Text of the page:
As an iPhone app, Next took the checkbook model and turned it on its head, collecting your transactions and displaying them as a gorgeous picture of your financial trends. Now, developer noidentity has brought the spending tracker to the iPad as its own paid companion, and while the minimal concept works well enough on the larger screen, we have a tough time recommending a double-dip here.
Late last month we reported that the home where Steve Jobs and Steve Wozniak built the first Apple computers looked as though it was well on its way to becoming a historical landmark, and today the San Jose Mercury News reports (via MacRumors) that the plan has morphed into reality. Specially, Jobs' one-time home was labeled a "historic resource" by the Los Altos Historical Commission.
Imagine waking up in a strange house and having no recollection of what happened to your wife, your friends, your job, your home, and the rest of your life as you know it. Only by meandering through the darkness and stumbling upon grim clues can you begin to piece together the horrific tale that lies at the heart of Home. But exactly what that tale is depends on the choices you make and how you perceive each twist you encounter along the way. An experiment in interactive storytelling, Home is equal parts unsettling and puzzling. It's an absorbing – albeit terribly brief – journey that will ultimately leave many of your burning questions unanswered.
While dirt on a Mac could add character, it could also be a detriment to how your machine performs, especially if the dust and grime starts to seep into your inner components. That's why it's important to do a little spring cleaning for your Mac. Here's all you need to create your own arsenal of cleaning products to keep things looking like new.
Around the house, room by room, we break down some of the best apps to assist you in the kitchen, get you working in the garage, organizing the den, and even playing in the bedroom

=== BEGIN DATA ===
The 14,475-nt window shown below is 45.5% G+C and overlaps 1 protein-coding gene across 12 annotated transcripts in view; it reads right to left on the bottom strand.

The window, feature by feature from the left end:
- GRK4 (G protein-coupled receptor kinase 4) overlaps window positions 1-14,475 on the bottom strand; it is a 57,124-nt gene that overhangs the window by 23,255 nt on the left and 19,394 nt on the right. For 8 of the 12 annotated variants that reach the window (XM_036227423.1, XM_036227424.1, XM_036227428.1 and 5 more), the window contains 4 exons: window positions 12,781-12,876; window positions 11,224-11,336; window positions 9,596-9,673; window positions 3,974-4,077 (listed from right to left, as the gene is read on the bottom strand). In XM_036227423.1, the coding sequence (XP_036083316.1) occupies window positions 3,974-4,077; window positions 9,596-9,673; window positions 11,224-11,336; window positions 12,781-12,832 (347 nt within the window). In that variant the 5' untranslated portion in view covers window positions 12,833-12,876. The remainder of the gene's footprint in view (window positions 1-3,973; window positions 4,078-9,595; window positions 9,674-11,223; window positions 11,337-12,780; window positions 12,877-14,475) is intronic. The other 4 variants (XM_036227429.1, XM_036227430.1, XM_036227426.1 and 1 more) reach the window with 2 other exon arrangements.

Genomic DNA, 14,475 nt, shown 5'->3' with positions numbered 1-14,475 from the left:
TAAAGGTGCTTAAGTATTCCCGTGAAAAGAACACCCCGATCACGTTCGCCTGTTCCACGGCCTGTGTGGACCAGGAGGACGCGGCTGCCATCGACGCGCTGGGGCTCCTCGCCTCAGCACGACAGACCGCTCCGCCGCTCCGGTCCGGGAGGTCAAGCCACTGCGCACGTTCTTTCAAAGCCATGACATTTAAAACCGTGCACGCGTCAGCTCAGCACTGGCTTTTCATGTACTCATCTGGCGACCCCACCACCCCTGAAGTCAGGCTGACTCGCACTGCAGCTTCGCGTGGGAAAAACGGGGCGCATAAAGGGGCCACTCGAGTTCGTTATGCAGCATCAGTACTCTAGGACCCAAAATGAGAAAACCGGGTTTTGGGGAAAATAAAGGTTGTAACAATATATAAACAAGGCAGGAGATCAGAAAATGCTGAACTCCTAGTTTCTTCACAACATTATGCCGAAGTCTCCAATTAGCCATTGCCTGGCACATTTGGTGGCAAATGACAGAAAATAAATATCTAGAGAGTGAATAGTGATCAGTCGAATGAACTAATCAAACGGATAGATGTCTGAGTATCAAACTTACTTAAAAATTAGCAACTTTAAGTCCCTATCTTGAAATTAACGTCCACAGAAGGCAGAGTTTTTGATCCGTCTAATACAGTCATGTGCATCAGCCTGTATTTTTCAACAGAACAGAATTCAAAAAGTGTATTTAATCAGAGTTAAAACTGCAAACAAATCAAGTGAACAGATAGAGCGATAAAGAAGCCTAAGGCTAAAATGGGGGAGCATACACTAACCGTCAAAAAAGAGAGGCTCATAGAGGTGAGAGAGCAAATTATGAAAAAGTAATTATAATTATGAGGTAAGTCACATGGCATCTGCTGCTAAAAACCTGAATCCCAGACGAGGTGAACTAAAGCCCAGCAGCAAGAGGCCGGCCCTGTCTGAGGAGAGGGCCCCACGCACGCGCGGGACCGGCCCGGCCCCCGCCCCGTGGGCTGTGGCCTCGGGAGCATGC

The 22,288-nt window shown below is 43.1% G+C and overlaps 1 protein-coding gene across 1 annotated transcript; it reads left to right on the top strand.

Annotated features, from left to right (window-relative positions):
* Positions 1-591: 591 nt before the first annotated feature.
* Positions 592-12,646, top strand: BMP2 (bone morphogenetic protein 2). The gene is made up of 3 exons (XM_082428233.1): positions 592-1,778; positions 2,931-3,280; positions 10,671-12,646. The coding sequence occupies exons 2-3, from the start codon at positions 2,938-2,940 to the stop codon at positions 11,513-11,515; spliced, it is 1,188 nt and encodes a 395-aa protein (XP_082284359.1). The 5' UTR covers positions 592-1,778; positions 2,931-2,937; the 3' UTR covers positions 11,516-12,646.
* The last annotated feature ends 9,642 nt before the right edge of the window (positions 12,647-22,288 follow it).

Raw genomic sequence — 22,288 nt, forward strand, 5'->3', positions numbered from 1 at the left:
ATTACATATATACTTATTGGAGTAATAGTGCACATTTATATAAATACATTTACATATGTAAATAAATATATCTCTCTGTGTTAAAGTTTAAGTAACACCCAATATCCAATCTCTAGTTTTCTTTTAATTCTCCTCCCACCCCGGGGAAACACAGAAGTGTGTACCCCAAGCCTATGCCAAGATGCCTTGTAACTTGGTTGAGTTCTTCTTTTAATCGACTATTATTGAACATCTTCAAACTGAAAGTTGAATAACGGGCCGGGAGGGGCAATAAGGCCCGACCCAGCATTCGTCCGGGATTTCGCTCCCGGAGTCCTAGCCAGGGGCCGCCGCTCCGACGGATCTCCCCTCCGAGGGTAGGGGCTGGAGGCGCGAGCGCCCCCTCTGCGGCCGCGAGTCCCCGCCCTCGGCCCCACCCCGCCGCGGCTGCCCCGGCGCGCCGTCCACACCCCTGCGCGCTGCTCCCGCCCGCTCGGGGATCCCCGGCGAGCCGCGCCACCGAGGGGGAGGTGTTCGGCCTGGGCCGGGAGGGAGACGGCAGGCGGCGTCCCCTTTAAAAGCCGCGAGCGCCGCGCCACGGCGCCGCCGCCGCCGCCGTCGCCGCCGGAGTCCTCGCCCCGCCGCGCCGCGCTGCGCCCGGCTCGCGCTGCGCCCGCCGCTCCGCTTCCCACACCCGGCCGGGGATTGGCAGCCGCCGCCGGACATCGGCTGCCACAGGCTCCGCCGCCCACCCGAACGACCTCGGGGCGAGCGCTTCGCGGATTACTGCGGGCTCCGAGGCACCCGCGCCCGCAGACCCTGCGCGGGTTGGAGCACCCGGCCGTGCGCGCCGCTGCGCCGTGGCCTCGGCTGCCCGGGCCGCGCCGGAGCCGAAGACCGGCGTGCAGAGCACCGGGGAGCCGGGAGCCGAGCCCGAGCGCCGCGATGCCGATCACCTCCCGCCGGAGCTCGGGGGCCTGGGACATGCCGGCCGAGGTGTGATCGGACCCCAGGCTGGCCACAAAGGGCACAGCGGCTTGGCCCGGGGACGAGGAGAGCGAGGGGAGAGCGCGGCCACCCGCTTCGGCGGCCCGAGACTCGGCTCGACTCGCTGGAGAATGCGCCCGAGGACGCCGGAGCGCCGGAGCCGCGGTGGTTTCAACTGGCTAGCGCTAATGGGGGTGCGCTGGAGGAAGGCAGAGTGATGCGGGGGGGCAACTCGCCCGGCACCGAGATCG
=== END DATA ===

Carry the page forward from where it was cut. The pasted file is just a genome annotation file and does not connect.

Life on the road is better with an iPhone. Life on public transport improves exponentially with the powerful portable device and apps numbering in the bajillions (according to the latest audits). Your business life is probably faster and more efficient than ever before (as well as being more 24-hours-a-day, if you let it).
Steve Jobs now has the approval needed to tear down his 17,000 square-foot historic mansion, which once belonged to copper baron Daniel Jackling. In its place, he will build a new house--dare we call it, iHouse--that is somewhat modest for a billionaire technology CEO. Costing $8.45 million dollars, the 4,910 square-foot house will feature five bedrooms and plenty of windows and decks.
Still using jagged little strips of metal to unlock your front door? Paying someone to feed your pets while you’re away for a weekend? Then it’s time to truly enter the second decade of the 21st century. Setting up home-control automation that runs from your Mac and iPhone is surprisingly simple, and the results can feel like magic. We kick things off with a primer that takes the hassle and jargon out of home control, then dive straight into showing you the best possibilities for managing your home’s lights, entertainment, security, and loads more. Just wait until you check out the washing machine that tweets when it’s finished a load…
I’m not a thrifty man by nature, but after cobbling together enough
money to buy my first single-family home, I wasn’t about to take out a
second mortgage just to get the place decorated. In fact, the very
concept of hiring an interior designer or color consultant strikes me
as frivolous on an intestinal level. Color theory and design
inspiration is free online, and at the end of the day, what looks right
is right--because perfection in home decor is in the eye of the
beholder. That last thing I need is some woman named Astrid telling me
my walls would look better in “Butter Crème.”